Like that headline? Drew you in didn't it? Made your heart pick up the beat a bit, maybe? And your palms got a little sweaty. Money has a way of doing that to people.
The October issue of Writer's Digest is all about writing and money. I've noticed that, for some reason, combining the two seems to make many writers very, very nervous. Guilty even.
I felt like I was being a bit crass, frankly, when I wrote the editor's note for the issue. Here's what I wrote:
The Truth About Money
If there's a dirty little secret in the writing world—it's money.
Who's making it, who's not, how to get more of it and how to act like it's not really that important. We writers often like to pretend that thoughts and worries about money are secondary to our loftier artistic goals.
Well, here's a dirty little truth: Money is important. William Shakespeare wrote for money. Mark Twain wrote for money. Stephen King writes for money. You don't have to feel guilty about wanting or needing to make money from your writing—there's a well-worn path before you.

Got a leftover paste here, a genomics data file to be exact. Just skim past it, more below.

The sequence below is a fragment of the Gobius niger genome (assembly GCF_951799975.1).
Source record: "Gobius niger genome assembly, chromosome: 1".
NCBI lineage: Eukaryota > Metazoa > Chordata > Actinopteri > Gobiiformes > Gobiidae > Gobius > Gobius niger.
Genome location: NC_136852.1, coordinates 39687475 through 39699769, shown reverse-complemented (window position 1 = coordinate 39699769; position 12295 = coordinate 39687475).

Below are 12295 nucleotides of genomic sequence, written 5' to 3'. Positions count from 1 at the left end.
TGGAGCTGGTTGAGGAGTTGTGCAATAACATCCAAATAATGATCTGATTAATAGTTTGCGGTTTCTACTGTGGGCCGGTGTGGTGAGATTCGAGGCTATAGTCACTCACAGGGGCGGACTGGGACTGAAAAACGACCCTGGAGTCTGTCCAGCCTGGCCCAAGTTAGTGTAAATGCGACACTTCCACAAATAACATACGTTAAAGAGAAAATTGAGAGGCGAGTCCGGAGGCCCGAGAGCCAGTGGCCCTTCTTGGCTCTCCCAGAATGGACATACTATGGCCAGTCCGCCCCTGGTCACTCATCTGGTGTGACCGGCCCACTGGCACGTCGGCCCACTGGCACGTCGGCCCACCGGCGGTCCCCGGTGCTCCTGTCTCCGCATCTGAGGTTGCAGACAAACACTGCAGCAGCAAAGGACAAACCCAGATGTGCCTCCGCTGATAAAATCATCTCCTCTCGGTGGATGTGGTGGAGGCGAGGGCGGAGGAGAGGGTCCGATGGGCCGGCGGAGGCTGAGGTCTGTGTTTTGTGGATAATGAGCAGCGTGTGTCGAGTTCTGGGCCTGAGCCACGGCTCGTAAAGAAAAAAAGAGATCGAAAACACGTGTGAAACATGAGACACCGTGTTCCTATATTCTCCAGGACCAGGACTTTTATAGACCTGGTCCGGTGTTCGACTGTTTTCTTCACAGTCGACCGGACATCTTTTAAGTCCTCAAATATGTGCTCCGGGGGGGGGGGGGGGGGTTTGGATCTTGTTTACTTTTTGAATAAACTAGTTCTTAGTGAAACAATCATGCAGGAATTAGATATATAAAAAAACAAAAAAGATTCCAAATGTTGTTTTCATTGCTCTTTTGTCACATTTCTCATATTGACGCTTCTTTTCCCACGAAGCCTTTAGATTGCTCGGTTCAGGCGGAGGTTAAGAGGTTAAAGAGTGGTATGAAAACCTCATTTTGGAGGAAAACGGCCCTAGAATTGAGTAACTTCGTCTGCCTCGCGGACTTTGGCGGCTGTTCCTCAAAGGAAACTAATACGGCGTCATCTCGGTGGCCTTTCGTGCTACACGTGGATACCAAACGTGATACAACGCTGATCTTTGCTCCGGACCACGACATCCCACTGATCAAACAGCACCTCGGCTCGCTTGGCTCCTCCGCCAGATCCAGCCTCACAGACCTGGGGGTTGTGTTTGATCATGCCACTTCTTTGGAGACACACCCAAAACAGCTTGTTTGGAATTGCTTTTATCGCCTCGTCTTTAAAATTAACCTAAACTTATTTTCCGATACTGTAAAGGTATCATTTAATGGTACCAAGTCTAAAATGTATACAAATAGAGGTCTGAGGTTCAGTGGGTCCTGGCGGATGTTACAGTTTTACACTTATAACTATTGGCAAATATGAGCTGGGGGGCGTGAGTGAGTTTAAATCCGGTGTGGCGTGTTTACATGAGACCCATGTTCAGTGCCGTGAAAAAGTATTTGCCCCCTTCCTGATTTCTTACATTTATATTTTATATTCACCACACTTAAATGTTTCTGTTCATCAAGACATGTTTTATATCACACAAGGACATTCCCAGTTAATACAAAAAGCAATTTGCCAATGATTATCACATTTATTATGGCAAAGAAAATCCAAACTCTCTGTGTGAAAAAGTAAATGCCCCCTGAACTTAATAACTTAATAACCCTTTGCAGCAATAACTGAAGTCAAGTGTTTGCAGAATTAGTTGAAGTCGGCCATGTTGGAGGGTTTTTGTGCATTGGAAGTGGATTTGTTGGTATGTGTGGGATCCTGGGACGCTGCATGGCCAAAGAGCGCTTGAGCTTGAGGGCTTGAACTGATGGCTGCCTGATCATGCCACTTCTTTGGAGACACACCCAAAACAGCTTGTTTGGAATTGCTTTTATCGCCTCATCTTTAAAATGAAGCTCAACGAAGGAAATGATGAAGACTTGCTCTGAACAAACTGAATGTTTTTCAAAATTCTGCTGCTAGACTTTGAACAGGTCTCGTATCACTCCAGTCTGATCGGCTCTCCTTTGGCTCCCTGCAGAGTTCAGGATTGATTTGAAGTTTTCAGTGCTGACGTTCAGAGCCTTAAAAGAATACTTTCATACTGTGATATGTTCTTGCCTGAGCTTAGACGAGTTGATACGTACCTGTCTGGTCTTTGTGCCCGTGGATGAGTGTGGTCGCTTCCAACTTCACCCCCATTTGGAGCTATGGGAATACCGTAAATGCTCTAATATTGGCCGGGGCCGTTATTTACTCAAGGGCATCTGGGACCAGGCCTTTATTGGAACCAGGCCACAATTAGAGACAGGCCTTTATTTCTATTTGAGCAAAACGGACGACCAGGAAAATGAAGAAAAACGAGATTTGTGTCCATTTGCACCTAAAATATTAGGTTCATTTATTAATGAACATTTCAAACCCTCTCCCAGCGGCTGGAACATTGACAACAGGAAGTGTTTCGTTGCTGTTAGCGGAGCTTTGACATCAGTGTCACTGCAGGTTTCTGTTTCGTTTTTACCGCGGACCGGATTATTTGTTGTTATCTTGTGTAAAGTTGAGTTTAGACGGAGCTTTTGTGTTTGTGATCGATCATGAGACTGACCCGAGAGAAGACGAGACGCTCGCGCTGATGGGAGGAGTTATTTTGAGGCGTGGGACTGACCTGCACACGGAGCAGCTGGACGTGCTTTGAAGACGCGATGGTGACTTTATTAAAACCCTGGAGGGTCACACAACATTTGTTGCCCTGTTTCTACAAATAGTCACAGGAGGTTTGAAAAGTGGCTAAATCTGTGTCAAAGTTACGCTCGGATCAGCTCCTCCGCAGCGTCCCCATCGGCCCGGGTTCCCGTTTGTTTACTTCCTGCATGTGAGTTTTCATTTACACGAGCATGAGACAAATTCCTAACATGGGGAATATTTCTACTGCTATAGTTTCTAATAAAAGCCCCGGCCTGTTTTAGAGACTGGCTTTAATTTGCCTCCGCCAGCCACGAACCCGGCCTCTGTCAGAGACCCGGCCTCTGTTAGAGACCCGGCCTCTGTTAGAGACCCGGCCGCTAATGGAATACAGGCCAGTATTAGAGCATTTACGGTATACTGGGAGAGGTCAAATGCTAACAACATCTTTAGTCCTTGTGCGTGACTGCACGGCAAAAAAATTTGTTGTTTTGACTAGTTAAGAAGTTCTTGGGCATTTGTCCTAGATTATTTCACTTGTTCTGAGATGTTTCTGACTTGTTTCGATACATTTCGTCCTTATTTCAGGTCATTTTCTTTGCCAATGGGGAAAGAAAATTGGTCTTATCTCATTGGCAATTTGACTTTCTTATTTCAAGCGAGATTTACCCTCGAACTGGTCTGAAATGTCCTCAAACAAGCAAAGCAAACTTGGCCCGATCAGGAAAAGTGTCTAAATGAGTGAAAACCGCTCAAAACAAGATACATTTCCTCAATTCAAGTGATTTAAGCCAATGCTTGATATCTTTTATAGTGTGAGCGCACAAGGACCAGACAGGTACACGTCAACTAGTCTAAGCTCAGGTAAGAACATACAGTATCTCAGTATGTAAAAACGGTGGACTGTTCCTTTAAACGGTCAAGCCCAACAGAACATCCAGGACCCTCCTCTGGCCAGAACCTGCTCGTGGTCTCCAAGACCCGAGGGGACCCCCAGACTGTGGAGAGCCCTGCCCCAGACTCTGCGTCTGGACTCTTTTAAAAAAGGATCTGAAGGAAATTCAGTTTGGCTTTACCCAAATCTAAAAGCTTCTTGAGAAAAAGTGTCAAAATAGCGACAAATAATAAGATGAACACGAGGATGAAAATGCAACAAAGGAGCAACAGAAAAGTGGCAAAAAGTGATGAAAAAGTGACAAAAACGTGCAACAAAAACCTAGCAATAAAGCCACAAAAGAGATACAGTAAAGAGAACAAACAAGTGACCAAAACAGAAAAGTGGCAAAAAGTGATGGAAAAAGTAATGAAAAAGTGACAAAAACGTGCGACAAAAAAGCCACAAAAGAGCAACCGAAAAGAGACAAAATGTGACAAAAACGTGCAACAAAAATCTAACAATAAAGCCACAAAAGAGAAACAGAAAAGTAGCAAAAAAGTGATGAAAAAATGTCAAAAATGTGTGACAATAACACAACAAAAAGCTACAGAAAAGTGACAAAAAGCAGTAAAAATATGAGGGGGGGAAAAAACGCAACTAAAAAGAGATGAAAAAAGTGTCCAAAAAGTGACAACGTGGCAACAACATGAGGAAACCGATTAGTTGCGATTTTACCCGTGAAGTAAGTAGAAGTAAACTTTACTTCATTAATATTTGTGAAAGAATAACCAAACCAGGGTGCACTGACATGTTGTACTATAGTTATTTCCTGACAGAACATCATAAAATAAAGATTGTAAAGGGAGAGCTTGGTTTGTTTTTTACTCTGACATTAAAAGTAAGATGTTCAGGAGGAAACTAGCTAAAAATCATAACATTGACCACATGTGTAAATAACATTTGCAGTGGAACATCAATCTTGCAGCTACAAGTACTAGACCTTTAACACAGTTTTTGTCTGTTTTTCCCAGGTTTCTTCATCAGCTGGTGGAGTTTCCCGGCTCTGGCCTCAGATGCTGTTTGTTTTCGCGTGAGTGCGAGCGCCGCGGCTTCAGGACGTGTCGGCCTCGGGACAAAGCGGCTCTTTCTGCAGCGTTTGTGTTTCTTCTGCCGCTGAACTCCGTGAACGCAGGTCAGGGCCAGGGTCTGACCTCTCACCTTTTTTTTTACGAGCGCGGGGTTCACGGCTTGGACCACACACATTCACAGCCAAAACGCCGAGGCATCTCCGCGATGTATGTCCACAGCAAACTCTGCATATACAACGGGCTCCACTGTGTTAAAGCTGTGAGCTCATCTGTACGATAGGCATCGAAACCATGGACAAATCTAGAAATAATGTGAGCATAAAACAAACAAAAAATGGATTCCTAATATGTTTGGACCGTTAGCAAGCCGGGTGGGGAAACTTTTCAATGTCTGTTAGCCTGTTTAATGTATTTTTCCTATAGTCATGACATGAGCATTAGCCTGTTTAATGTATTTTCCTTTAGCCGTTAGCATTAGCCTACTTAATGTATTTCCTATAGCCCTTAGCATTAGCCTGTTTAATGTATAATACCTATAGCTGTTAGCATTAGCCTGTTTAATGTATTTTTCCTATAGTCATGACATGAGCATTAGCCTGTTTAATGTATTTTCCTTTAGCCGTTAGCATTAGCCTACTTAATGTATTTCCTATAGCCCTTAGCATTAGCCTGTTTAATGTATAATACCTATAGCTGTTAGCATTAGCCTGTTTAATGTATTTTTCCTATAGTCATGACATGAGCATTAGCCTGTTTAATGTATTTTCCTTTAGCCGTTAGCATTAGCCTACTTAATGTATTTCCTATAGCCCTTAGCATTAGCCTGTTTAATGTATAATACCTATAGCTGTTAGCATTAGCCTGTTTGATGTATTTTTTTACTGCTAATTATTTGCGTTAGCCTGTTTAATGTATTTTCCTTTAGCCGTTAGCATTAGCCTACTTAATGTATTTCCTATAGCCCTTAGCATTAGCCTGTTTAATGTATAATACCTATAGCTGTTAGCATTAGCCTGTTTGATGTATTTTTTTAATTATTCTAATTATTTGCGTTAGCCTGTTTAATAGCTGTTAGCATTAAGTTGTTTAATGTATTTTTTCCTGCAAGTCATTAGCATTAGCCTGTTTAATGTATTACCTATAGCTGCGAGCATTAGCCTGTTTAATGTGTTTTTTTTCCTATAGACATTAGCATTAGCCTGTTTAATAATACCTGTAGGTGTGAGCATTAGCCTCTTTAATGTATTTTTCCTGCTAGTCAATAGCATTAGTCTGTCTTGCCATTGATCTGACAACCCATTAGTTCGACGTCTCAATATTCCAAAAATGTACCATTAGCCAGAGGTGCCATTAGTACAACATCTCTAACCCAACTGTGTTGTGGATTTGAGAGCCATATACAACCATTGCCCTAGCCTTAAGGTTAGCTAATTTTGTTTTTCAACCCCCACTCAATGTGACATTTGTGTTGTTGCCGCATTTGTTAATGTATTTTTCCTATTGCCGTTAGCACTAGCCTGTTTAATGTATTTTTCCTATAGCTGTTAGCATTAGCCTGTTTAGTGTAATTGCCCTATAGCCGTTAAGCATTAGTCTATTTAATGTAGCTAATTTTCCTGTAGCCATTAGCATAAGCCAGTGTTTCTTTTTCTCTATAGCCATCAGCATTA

Even as I was writing this, knowing it sounded somewhat crass and definitely non-ivory-towerish, I felt like a weight was being released from my chest. I knew then this was something that was really bothering me, somehow, and I think it must bother other writers, too.
Why do we feel guilty wanting to make money from our writing? Is this something the world does to writers—or something we do to ourselves? Do you expect to make money from your writing? Do you feel guilty asking to be paid for your writing? Tell me why...
p.s. In case you, like me, slept through high school lit, that headline is a quote from F. Scott Fitzgerald's The Great Gatsby describing his money-loving Zelda-esque character Daisy Buchanan.